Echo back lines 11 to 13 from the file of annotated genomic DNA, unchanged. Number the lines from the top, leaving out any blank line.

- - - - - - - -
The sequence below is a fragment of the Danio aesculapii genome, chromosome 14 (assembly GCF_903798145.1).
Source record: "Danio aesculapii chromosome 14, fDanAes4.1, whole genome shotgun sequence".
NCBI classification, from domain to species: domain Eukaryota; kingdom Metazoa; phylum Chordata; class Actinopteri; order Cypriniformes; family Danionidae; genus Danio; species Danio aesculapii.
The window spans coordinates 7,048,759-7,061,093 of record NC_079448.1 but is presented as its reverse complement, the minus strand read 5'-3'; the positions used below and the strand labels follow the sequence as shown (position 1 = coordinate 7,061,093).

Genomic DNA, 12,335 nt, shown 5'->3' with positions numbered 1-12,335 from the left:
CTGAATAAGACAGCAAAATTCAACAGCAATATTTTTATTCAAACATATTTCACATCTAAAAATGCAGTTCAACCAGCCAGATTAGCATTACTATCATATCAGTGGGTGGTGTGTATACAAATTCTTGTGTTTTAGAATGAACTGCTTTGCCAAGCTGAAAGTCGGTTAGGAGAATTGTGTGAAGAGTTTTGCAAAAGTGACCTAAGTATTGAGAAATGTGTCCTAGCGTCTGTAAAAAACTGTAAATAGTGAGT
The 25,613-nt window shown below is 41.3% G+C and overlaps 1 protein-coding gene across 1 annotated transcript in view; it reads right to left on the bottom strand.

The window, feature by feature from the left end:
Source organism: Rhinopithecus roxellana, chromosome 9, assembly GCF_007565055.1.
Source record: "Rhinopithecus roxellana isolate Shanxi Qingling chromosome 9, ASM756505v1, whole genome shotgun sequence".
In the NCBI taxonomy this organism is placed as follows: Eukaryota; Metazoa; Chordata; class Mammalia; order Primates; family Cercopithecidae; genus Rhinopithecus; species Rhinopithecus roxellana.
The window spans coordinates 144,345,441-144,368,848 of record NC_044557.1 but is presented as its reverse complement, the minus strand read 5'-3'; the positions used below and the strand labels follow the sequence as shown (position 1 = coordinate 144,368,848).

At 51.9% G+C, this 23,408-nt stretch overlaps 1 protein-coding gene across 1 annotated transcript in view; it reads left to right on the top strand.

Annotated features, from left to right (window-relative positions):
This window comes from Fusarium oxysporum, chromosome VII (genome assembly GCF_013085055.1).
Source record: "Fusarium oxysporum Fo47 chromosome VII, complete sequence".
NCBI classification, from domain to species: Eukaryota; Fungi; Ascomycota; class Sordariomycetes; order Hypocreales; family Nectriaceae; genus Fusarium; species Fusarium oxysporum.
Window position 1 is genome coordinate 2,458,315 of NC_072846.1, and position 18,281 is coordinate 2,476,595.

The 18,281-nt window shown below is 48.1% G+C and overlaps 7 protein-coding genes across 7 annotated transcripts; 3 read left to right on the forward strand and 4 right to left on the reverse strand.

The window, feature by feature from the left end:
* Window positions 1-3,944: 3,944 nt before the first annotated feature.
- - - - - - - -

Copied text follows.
In the NCBI taxonomy this organism is placed as follows: Eukaryota; Metazoa; Chordata; class Mammalia; order Primates; family Cercopithecidae; genus Rhinopithecus; species Rhinopithecus roxellana.
The window spans coordinates 144,345,441-144,368,848 of record NC_044557.1 but is presented as its reverse complement, the minus strand read 5'-3'; the positions used below and the strand labels follow the sequence as shown (position 1 = coordinate 144,368,848).

At 51.9% G+C, this 23,408-nt stretch overlaps 1 protein-coding gene across 1 annotated transcript in view; it reads left to right on the top strand.